Everyone keeps asking me “How was Haiti?” It’s been 5 days since our return and I can’t quite put it into words. Andy and I have done a fair amount of traveling to poor countries throughout Central America and South East Asia, but we haven’t seen poverty like this.
Yet the people of Haiti exude optimism and joy. The children are precious and knowing their circumstances wrecked me. There is no middle class; there are the poor and about 5% of the population has wealth. What was shocking was how expensive everything was; we found out practically everything is imported to Haiti. International aid has actually hurt the country as farmers and business owners lost their income when aid started bringing in free items. It’s like a welfare mentality has taken over the country.
Prior to Hurricane Matthew hitting, we were planning on meeting with local leaders and entrepreneurs to host a business clinic at the Konbit Haiti House. We booked rooms at a resort that is across the street from the village we would be teaching at. We arrived in Haiti late at night, so our 90 minute journey from the airport to the village was cloaked by darkness. We arrived at the resort and I was shocked to see how many people were there and how incredibly beautiful it was. I wasn’t prepared for what we would see when we woke up the next morning.
I opened the curtains at 6am and I had to reorient myself. I was looking at a stunning aqua ocean and an idyllic vacation beach scene. This is Haiti?
After breakfast we headed out to the village across the street and the second shock hit. The gates to the resort opened and it was like stepping onto a movie set…but not a good one. Literally across the street were dozens of kids playing soccer in a dirt field at the base of a mountain village. You could see shacks with families sitting in front of them, people urinating in front of their homes, pockets of smoke where people were burning their garbage, and women balancing jugs of water on their heads. The dichotomy of what was behind and ahead of the resort gates messed with me our entire trip. I couldn’t get over the stark contrast. All inclusive, all you can eat, bathrooms, clean water, entertainment on one side, and starvation, no clean water and no bathrooms on the other. How the heck was this possible?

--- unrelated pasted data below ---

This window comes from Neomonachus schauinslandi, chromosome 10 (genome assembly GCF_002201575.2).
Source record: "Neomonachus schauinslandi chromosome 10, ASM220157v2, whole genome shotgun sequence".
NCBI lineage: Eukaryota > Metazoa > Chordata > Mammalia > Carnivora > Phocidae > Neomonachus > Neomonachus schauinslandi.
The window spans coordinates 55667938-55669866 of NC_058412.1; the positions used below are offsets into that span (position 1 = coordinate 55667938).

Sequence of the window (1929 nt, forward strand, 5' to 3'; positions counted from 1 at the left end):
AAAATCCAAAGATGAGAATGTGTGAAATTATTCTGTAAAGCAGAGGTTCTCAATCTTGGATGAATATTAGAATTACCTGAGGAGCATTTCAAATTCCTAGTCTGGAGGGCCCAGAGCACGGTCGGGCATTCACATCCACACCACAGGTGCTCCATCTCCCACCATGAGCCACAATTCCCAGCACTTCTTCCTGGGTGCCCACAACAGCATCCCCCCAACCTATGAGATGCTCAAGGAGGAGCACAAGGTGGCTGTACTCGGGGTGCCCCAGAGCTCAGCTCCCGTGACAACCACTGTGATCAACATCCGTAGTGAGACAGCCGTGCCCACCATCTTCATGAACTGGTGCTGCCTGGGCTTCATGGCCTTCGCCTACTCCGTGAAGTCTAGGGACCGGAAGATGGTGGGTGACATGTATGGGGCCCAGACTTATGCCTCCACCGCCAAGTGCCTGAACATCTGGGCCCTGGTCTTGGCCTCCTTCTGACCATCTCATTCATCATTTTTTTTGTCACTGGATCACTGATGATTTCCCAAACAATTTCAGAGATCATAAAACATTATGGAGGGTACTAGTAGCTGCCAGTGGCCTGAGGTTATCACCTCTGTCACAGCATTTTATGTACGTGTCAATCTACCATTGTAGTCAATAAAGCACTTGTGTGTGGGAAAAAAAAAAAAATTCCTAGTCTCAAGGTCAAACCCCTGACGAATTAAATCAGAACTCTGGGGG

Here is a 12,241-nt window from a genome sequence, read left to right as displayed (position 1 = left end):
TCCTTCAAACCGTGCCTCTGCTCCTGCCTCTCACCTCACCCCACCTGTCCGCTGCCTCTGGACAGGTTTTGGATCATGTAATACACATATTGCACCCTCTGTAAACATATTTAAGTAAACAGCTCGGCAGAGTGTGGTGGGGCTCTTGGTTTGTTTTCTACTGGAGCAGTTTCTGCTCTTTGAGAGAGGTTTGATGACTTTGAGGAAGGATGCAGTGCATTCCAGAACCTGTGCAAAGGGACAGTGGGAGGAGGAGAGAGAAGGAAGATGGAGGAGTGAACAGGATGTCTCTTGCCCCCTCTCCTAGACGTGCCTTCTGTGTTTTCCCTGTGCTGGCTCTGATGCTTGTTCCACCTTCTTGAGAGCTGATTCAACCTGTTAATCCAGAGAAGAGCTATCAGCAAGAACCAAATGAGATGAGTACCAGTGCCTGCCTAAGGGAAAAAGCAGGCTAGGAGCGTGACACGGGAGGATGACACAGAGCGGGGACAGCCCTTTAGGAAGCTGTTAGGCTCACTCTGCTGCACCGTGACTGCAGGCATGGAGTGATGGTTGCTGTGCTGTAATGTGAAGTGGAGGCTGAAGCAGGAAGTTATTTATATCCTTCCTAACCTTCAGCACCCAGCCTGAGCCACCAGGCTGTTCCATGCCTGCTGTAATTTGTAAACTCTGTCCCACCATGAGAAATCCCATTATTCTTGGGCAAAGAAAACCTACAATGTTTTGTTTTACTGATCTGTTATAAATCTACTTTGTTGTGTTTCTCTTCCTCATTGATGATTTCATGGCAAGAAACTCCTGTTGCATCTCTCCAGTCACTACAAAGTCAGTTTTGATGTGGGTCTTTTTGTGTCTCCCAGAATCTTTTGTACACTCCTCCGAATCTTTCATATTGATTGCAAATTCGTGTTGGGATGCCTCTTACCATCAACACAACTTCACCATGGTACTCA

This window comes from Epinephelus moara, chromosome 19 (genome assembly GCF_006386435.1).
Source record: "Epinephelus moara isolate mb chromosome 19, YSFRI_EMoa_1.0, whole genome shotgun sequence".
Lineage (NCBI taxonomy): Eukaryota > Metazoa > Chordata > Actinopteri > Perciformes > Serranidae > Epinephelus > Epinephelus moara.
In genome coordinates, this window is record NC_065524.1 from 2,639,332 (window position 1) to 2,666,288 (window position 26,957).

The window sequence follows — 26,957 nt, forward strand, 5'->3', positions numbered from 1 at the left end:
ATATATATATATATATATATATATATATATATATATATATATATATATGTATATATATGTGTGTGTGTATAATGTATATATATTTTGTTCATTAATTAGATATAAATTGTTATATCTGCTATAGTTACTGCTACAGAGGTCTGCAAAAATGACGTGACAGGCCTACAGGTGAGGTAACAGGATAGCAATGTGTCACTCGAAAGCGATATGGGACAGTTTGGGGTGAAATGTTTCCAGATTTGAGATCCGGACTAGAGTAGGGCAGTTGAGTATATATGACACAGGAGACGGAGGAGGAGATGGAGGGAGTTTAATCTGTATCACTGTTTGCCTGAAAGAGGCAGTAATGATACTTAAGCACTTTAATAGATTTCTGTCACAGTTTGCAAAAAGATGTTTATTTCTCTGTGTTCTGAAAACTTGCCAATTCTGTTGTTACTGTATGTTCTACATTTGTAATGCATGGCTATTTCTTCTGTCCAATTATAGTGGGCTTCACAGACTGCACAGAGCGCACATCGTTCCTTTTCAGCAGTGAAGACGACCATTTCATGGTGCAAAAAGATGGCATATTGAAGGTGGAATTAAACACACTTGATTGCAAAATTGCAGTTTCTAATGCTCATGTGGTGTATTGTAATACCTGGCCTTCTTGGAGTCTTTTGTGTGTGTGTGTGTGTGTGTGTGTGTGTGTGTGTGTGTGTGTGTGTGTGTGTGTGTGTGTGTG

The village we were at was not terribly affected by the hurricane, but the 800 water filtration systems we raised money for were being taken by local Konbit Haiti leaders to the villages that were destroyed and are suffering from the cholera epidemic.
The business clinic we initially were there for was wonderful. Local leaders walked miles in the rain to hear us speak; it was incredibly humbling. We were told that the lunches we provided over the 2 day seminar might be the only food many of the attendees may eat for the week.
I found it surprising was how nicely dressed many the attendees were. The ladies had their makeup and hair done and their children were dressed beautifully. Many of the men had polished shoes and crisp button down shirts and almost everyone had a mobile phone. I was confused by this knowing how poor the country was. I was told that most people had one nice outfit and being presentable is very important to the Haitian culture.
It was hard not to photograph everything; the Haitian culture is incredibly put off by being documented which is why very few photos have faces in them…as much as I wanted to document and share our experience with you, I wanted these beautiful people to know this wasn’t a one and done “do good” trip, we plan to invest in Haiti long term in partnership with the Konbit Haiti organization who is about empowering the locals to create solutions to improve their circumstances.
One of the last photos I wanted to share was how Konbit Haiti is transforming the youth of this community. Many of the kids in this village are at risk youth; many start drinking and stealing as young as 7 or 8! But after years of developing trust by actually living in the community and doing life with the community, they have given these kids a new direction and hope for a different life. It was incredible to hear stories of transformation!
This will not be my last post about this amazing country. I look forward to keeping you posted on our future endeavors!